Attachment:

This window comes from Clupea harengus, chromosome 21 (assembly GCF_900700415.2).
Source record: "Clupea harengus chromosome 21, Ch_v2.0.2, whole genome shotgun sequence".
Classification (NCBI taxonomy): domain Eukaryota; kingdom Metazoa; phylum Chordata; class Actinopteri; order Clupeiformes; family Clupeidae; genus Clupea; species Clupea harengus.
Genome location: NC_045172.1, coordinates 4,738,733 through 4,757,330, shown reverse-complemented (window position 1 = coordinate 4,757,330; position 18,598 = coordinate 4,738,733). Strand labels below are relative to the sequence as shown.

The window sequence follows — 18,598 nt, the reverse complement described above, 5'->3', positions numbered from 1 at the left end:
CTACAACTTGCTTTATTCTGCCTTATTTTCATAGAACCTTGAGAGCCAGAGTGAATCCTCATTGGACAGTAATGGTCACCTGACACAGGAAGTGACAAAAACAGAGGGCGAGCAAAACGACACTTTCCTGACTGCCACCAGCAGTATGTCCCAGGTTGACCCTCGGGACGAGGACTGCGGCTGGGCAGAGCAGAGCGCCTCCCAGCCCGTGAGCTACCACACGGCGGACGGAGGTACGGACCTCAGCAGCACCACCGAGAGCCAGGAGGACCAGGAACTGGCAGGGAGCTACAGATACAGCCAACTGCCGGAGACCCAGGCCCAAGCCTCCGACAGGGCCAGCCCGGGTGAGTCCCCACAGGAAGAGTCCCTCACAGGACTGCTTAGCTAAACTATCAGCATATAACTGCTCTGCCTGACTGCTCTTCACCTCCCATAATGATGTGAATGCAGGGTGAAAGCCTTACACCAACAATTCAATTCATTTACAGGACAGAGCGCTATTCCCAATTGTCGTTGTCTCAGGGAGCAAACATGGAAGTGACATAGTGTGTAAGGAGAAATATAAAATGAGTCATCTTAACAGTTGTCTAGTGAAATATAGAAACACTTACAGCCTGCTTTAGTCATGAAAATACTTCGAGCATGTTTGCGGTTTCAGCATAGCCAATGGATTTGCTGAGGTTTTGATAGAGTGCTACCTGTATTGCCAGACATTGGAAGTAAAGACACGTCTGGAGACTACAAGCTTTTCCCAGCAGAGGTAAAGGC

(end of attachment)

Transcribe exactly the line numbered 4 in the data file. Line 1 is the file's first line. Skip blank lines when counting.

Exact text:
Genome location: NC_045172.1, coordinates 4,738,733 through 4,757,330, shown reverse-complemented (window position 1 = coordinate 4,757,330; position 18,598 = coordinate 4,738,733). Strand labels below are relative to the sequence as shown.